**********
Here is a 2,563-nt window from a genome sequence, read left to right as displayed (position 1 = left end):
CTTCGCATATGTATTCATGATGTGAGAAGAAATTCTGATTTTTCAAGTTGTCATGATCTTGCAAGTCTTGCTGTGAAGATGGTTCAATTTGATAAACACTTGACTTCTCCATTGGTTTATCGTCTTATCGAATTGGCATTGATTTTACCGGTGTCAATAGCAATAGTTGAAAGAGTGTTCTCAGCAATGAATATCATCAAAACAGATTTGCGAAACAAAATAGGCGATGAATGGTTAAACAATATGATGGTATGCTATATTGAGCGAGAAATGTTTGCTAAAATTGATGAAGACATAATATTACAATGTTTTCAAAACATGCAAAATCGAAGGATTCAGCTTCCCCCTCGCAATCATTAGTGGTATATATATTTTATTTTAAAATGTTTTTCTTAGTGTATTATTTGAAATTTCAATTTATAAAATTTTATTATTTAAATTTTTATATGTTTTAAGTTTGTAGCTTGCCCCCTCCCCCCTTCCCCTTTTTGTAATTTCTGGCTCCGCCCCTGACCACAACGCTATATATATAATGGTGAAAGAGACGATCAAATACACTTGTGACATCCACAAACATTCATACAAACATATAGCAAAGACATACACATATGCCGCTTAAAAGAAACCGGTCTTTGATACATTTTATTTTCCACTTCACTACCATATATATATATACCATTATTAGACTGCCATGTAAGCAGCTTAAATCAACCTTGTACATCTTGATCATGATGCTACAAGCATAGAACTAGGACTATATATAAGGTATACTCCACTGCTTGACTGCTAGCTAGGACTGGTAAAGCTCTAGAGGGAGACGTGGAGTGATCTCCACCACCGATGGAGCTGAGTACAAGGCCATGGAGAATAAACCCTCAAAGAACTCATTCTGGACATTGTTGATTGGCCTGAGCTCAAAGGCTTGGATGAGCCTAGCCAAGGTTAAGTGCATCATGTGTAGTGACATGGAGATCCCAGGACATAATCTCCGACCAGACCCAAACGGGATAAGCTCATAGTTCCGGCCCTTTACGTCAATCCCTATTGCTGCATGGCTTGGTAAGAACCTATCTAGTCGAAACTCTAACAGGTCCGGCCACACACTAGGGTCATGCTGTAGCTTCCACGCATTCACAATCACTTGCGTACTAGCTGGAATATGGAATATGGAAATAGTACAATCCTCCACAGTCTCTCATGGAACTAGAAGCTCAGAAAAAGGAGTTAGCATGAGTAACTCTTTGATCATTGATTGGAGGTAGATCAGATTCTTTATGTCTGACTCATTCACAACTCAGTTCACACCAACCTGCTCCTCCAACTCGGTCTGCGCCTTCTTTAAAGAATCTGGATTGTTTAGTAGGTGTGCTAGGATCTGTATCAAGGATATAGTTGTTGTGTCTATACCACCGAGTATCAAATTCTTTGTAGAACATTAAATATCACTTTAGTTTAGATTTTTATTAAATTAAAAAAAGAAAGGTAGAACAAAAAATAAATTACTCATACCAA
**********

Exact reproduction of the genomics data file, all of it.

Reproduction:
Here is a 2,563-nt window from a genome sequence, read left to right as displayed (position 1 = left end):
CTTCGCATATGTATTCATGATGTGAGAAGAAATTCTGATTTTTCAAGTTGTCATGATCTTGCAAGTCTTGCTGTGAAGATGGTTCAATTTGATAAACACTTGACTTCTCCATTGGTTTATCGTCTTATCGAATTGGCATTGATTTTACCGGTGTCAATAGCAATAGTTGAAAGAGTGTTCTCAGCAATGAATATCATCAAAACAGATTTGCGAAACAAAATAGGCGATGAATGGTTAAACAATATGATGGTATGCTATATTGAGCGAGAAATGTTTGCTAAAATTGATGAAGACATAATATTACAATGTTTTCAAAACATGCAAAATCGAAGGATTCAGCTTCCCCCTCGCAATCATTAGTGGTATATATATTTTATTTTAAAATGTTTTTCTTAGTGTATTATTTGAAATTTCAATTTATAAAATTTTATTATTTAAATTTTTATATGTTTTAAGTTTGTAGCTTGCCCCCTCCCCCCTTCCCCTTTTTGTAATTTCTGGCTCCGCCCCTGACCACAACGCTATATATATAATGGTGAAAGAGACGATCAAATACACTTGTGACATCCACAAACATTCATACAAACATATAGCAAAGACATACACATATGCCGCTTAAAAGAAACCGGTCTTTGATACATTTTATTTTCCACTTCACTACCATATATATATATACCATTATTAGACTGCCATGTAAGCAGCTTAAATCAACCTTGTACATCTTGATCATGATGCTACAAGCATAGAACTAGGACTATATATAAGGTATACTCCACTGCTTGACTGCTAGCTAGGACTGGTAAAGCTCTAGAGGGAGACGTGGAGTGATCTCCACCACCGATGGAGCTGAGTACAAGGCCATGGAGAATAAACCCTCAAAGAACTCATTCTGGACATTGTTGATTGGCCTGAGCTCAAAGGCTTGGATGAGCCTAGCCAAGGTTAAGTGCATCATGTGTAGTGACATGGAGATCCCAGGACATAATCTCCGACCAGACCCAAACGGGATAAGCTCATAGTTCCGGCCCTTTACGTCAATCCCTATTGCTGCATGGCTTGGTAAGAACCTATCTAGTCGAAACTCTAACAGGTCCGGCCACACACTAGGGTCATGCTGTAGCTTCCACGCATTCACAATCACTTGCGTACTAGCTGGAATATGGAATATGGAAATAGTACAATCCTCCACAGTCTCTCATGGAACTAGAAGCTCAGAAAAAGGAGTTAGCATGAGTAACTCTTTGATCATTGATTGGAGGTAGATCAGATTCTTTATGTCTGACTCATTCACAACTCAGTTCACACCAACCTGCTCCTCCAACTCGGTCTGCGCCTTCTTTAAAGAATCTGGATTGTTTAGTAGGTGTGCTAGGATCTGTATCAAGGATATAGTTGTTGTGTCTATACCACCGAGTATCAAATTCTTTGTAGAACATTAAATATCACTTTAGTTTAGATTTTTATTAAATTAAAAAAAGAAAGGTAGAACAAAAAATAAATTACTCATACCAA